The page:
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Another Video Conferencing Tool? Exploring Jitsi Meet

Today is day 16 of my 29 Days of Open Source Alternatives series, where I'll be exploring open source alternatives to proprietary software in the categories of Game Development and Multimedia, Development Tools and Platforms, Productivity and Collaboration Tools, and more. If you'd like to see the list of the open source alternatives I'll be covering this month, head over to my 29 Days of Open Source Alts Page or if you want more open source to learn-to-code programs, check out this list. This is post is in the Productivity & Collaboration Category.

Recently, I gave a virtual talk, Essential Skills for Open Source Contributors: Beyond Code, at the Creative Freedom Summit 2024. I've given quite a few virtual talks, and I'm familiar with Streamyard, CrowdCast, Zoom, and probably a couple of others, but this time, we were using Jitsi Meet. I'm not going to lie, I always get a little nervous using a new service for a virtual talk, because I'm not sure what to expect. And from a speaker's perspective, I found it to fulfill all my expectations. As a person who leads weekly virtual meetups, I wanted to know a little more about Jitsi Meet and the contributors behind it.

Jitsi Meet - Secure, Simple and Scalable Video Conferences that you use as a standalone app or embed in your web application.

Get ready, because I'm going to take you down my rabbit hole.

the rabbit hole gif

Jitsi Meet - Features

For the conference, they sent us a link to join and more information in the Jitsi handbook. But if you check out their site, you can also start your own meeting without an account.

Start an instant meeting image

If you want to book a meeting URL in advance, then you can join with Google, Facebook, or GitHub.

Moderated meeting screen

I was actually pretty impressed with the features they offer and how simple it was to use. As a moderator, here are some features you have access to:


For participants, you have access to backgrounds, screensharing, chat, emojis and gifs, the handraise function (which is an important feature for me), participants list, and one that's really interesting, Participants Stats that let you know the total speaker time of each speaker, and more.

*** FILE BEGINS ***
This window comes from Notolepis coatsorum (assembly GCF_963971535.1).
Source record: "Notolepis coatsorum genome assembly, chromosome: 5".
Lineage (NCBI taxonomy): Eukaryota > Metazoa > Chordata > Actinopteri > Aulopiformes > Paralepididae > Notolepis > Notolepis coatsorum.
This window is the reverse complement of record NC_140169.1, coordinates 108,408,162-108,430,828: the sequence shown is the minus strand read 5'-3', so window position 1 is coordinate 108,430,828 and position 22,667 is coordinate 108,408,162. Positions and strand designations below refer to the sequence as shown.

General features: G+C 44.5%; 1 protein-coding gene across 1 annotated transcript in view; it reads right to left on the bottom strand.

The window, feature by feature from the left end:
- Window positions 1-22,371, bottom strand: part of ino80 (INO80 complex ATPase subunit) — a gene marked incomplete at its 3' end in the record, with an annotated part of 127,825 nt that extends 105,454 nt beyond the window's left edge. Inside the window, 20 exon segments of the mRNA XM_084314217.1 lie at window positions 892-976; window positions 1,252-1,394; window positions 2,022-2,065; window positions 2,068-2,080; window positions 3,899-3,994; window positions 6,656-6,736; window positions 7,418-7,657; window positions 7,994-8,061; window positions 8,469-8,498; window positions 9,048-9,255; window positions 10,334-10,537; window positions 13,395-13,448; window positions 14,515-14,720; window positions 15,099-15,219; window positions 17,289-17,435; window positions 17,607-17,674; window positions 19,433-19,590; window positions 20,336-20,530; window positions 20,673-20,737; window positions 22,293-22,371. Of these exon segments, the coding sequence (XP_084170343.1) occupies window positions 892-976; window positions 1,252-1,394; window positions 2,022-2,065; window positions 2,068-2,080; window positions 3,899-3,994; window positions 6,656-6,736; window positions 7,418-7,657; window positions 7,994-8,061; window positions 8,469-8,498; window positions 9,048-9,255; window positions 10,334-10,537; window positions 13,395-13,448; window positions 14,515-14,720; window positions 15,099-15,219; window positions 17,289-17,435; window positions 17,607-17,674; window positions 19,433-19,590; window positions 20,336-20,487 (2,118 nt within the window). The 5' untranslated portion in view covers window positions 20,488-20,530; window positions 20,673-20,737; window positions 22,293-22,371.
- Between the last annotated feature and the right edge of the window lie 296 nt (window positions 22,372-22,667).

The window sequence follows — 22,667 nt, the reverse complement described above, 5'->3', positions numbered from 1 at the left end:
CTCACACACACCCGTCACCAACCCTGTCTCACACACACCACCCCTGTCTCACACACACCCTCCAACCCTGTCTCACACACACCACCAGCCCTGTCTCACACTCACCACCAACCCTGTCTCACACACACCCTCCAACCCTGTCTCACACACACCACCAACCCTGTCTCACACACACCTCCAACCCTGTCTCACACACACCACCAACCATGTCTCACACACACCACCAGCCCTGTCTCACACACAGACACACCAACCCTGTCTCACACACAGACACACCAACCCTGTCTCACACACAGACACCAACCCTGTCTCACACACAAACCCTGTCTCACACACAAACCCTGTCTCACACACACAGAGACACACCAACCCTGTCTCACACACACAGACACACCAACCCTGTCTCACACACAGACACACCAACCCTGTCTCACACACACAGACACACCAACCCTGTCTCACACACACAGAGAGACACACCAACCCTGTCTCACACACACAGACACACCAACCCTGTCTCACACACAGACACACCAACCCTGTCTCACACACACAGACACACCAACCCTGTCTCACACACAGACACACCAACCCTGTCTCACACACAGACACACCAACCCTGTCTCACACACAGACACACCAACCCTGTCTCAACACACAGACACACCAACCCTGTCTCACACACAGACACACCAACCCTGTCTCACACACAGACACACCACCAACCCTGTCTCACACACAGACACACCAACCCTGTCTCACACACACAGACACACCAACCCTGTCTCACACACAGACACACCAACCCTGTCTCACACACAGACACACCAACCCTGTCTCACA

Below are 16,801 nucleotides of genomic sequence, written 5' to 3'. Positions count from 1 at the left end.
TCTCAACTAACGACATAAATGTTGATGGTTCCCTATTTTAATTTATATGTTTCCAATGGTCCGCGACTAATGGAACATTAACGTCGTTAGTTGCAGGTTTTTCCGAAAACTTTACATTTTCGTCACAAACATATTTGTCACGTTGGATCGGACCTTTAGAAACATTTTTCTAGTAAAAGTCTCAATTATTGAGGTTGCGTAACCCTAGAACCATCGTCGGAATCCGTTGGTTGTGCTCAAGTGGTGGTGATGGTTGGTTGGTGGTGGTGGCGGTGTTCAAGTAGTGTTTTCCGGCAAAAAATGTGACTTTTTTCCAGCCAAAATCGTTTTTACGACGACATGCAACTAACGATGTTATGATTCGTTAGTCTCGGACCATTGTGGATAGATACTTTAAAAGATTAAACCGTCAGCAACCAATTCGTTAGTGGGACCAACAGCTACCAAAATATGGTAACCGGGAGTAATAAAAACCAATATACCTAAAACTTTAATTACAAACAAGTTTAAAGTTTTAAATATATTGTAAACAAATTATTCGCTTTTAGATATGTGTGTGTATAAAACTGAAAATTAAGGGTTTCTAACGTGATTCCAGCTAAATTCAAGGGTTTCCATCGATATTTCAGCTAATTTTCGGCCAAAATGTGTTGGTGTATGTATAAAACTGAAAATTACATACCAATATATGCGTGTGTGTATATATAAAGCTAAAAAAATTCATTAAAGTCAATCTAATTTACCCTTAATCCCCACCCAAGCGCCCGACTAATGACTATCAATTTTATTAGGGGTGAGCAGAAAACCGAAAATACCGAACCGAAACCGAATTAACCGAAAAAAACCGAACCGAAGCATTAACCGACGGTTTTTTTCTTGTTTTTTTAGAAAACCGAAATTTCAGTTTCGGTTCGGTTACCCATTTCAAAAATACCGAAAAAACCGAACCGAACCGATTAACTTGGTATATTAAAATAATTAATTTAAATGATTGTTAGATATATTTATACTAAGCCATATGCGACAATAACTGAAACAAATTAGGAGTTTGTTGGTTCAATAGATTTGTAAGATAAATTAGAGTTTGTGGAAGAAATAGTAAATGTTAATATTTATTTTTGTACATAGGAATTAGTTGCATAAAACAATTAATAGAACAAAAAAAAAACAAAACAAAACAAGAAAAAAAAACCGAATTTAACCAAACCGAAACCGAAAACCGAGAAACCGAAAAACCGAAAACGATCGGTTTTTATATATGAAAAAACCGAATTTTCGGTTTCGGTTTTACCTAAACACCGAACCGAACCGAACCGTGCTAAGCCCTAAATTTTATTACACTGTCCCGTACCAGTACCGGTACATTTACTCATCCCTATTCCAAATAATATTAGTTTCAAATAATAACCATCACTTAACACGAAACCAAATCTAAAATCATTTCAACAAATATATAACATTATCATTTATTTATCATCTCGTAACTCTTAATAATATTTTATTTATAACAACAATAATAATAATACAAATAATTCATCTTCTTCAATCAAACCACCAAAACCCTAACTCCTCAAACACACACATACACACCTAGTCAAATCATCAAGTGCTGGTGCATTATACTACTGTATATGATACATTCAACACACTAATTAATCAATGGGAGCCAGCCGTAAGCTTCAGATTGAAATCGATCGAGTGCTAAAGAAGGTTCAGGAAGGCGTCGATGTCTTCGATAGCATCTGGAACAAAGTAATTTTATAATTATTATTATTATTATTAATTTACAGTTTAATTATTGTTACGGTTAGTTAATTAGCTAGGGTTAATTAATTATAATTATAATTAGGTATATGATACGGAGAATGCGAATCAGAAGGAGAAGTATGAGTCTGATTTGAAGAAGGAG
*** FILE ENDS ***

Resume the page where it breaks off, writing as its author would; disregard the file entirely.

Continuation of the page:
Overall, the experience was simple, and I mean that in the best way. It didn't take me long to get started, the UI was intuitive, and I didn't have to give them my credit card.

So then I started wondering, "Why haven't I heard about this before? What does the Jitsi Community look like?" And that's how I ended up checking out their GitHub.

GitHub logo jitsi / jitsi-meet

Jitsi Meet - Secure, Simple and Scalable Video Conferences that you use as a standalone app or embed in your web application.

Jitsi Meet

Jitsi Meet is a set of Open Source projects which empower users to use and deploy video conferencing platforms with state-of-the-art video quality and features.

Amongst others here are the main features Jitsi Meet offers:

  • Support for all current browsers
  • Mobile applications
  • Web and native SDKs for integration
  • HD audio and video
  • Content sharing
  • Raise hand and reactions
  • Chat with private conversations
  • Polls
  • Virtual backgrounds

And many more!

Using Jitsi Meet

Using Jitsi Meet is straightforward, as it's browser based. Head over to and give it a try. It's scalable and free to use. All you need is a Google, Facebook or GitHub account in order to start a meeting. All browsers are supported!

Using mobile? No problem, you can either use your mobile web browser or our fully-featured mobile apps:

Android Android (F-Droid) iOS

If you are feeling adventurous and want to get an early scoop…

Open Source Stats

  • 🌠 21.1k
  • 👀 510
  • Forks: 6.4k
  • License: Apache-2.0
  • Commits: 12,104
  • Contributors: 456

They have a pretty great stars to forks ratio, and their contributors over the last 30 days are consistent.

30 day contributor graph

I decided to go a little further down the rabbit hole and compare jitsi-meet with the other active repositories in the Jitsi org.

jitsi-meet dashboard

Overall, the Jitsi Meet repo shows consistency in everything but issue velocity. Scrolling through the issues, I saw that nearly all of them have/had a comments thread going, so it seems that communication is/was happening.

I decided to zoom out and look at the other repositories to give me a better sense of the community of contributors.

Jitsi Org repos
org dashboard

You can see here that Jitsi Meet is the most active repository, both by the activity level and the number of contributors. We do see an improvement in the Issue velocity, and they continue to maintain a really great stars-to-forks ratio.


We're down to the last part of the rabbit hole: contributors. I created a list of contributors using the Insights page for all the active repos.

contributor insights

It's no surprise that the most contributions are to Jitsi Meet. We do see 27.4% of the contributions coming from @waja, but if we look a little bit closer, we see the majority of that activity is coming from commits, so there is nothing I would worry about in terms of bus factor.

waja contributions


Well, we've found our way out of that rabbit hole. Jitsi is definitely an alternative to the platforms I mentioned above. I really loved how easy it was to get started, and the contributor community seems to be well-established and consistent. If you're looking for an open source and secure way to host you're meetings, you might be interested in Jitsi!

Have you used it? If you want to test it out together to chat all things open source, let me know in the comments.

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